USA Today

Careers, especially for quarterbacks, are often defined by performances in big moments. For a select group of quarterbacks, their performances in Super Bowls have vaulted their careers in ways both tangible and intangible. 

Some quarterbacks were key focal points of dynasties. Others were one-hit wonders who made the most of their day in the sun. A handful of quarterbacks made their fame by leading their teams to historic Super Bowl upsets. For two quarterbacks, their success in Super Bowls prompted many to declare them the greatest of all-time. 

While dozens of quarterbacks have started in Super Bowls, a handful of them left a unique mark that has added to the Super Bowl becoming the spectacle that it is today. With Super Bowl LVII on the horizon, here's a look at the 15 greatest quarterbacks in Super Bowl history, with a honorable mention to boot. Also, be sure to click here to see a ranking of the greatest single-game performances by Super Bowl quarterbacks, which will be updated at the conclusion of Super Bowl LVII. 

Listed below was the criteria that was used when making the list: 

  • Super Bowl appearances
  • Performance in Super Bowls 
  • MVPs won
  • Records set
  • Significance (or lasting impact) of performance(s)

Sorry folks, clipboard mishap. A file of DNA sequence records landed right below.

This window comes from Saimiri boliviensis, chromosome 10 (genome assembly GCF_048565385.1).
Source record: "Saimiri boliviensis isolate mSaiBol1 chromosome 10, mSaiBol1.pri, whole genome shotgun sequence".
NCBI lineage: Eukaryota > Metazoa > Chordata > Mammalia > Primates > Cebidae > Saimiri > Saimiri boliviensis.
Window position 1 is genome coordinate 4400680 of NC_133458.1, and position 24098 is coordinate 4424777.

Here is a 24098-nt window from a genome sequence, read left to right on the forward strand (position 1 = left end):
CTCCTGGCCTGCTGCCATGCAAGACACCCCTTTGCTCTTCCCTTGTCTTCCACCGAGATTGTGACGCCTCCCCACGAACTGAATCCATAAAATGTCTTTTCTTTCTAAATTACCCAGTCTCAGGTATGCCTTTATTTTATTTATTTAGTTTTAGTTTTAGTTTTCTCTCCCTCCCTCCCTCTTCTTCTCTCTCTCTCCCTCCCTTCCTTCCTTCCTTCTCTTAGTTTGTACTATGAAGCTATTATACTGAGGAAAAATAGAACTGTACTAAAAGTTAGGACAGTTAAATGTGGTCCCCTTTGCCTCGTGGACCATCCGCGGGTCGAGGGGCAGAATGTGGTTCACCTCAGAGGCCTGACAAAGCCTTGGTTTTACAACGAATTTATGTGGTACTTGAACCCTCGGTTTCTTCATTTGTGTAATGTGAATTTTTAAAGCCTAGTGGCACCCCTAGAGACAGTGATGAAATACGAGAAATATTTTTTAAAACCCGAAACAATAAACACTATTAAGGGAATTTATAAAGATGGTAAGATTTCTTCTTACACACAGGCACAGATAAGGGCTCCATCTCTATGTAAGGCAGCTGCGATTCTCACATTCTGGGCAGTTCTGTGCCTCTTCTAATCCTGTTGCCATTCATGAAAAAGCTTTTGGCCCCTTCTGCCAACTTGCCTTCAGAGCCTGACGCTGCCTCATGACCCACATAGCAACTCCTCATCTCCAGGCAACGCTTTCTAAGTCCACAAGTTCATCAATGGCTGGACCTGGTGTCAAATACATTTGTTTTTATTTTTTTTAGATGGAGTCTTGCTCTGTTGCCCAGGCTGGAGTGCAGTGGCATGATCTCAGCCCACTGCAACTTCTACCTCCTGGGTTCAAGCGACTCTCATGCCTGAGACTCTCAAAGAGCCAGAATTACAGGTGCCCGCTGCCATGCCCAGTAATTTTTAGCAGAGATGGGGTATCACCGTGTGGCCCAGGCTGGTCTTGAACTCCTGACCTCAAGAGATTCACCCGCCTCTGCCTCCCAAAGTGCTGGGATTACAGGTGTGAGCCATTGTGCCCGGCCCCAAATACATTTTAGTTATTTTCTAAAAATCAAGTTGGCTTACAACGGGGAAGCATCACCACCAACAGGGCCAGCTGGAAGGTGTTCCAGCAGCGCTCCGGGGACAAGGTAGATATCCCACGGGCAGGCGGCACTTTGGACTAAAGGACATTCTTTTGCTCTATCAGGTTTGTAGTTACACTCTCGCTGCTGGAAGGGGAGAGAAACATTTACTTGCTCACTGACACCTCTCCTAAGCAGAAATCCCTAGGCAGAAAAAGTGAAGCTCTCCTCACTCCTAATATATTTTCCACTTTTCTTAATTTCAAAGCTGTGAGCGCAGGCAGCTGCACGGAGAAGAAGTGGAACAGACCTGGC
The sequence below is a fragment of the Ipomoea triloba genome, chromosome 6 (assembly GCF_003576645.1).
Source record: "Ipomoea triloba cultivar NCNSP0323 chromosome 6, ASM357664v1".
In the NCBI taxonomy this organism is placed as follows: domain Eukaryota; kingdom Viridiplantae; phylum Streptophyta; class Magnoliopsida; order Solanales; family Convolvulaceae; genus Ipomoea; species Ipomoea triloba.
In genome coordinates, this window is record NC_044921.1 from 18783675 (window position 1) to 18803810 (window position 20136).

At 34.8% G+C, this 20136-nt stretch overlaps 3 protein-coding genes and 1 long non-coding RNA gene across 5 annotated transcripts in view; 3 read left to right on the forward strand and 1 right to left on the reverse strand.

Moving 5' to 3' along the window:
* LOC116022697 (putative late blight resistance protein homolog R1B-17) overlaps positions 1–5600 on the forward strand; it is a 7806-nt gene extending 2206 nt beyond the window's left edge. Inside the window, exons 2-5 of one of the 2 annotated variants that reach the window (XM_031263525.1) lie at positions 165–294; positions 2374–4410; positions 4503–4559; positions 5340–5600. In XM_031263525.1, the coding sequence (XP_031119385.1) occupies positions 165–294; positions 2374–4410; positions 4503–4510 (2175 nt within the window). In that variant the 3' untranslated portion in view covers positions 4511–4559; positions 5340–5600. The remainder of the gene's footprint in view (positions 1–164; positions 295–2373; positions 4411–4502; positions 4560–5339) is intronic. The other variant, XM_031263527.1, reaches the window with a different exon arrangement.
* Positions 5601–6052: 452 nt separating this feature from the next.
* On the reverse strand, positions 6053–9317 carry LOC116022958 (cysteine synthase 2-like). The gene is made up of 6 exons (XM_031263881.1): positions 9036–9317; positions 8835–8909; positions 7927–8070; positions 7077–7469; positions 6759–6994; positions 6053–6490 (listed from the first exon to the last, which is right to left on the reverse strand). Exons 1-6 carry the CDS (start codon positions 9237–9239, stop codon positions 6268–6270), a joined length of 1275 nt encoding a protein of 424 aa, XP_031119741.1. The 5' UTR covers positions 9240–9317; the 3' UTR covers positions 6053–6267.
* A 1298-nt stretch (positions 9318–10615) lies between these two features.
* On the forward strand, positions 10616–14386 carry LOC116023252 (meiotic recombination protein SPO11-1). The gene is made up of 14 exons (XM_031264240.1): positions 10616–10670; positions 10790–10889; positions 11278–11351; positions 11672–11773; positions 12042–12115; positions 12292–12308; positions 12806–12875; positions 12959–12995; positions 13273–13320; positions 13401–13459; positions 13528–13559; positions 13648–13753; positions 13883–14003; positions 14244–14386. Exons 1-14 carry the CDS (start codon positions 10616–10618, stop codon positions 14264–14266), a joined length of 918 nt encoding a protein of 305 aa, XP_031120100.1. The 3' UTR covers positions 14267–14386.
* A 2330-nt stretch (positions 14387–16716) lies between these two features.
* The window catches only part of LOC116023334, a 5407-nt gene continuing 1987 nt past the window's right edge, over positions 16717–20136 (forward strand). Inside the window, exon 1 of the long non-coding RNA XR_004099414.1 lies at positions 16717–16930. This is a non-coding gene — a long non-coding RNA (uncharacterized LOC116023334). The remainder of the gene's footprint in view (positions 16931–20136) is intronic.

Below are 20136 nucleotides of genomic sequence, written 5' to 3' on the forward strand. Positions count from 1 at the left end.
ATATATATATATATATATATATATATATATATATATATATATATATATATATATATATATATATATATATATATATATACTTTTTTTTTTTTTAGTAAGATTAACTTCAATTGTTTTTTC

• Strength of opponent

Honorable mention: Bob Griese, Dolphins

  • 2x Super Bowl champion (2-0 record)
  • 1st QB to start in three consecutive Super Bowls 

You can't have an all-time Super Bowl QB list without the quarterback who led the NFL's only perfect team. Miami's play-caller and quarterback, Griese made key throws in the Dolphins' back-to-back Super Bowl wins over Washington and Minnesota. 

In Super Bowl VII, Griese's 18-yard completion to Paul Warfield set up his 28-yard touchdown pass to Howard Twilley to give the Dolphins an early lead they wouldn't relinquish. His 27-yard strike to Warfield in Super Bowl VIII set up the final score in a 24-7 win. Griese completed all but one of his seven attempts against the Vikings while setting a Super Bowl record for fewest passing attempts by a starting quarterback. 

15. Ben Roethlisberger, Steelers

  • 2x Super Bowl champion (2-1 record)

One of 12 quarterbacks to start in at least three Super Bowls, Roethlisberger led one of the most iconic game-winning drives in Super Bowl history. Roethlisberger capped off the 88-yard drive with his unforgettable touchdown pass to game MVP Santonio Holmes as Pittsburgh edged Arizona in Super Bowl XLIII.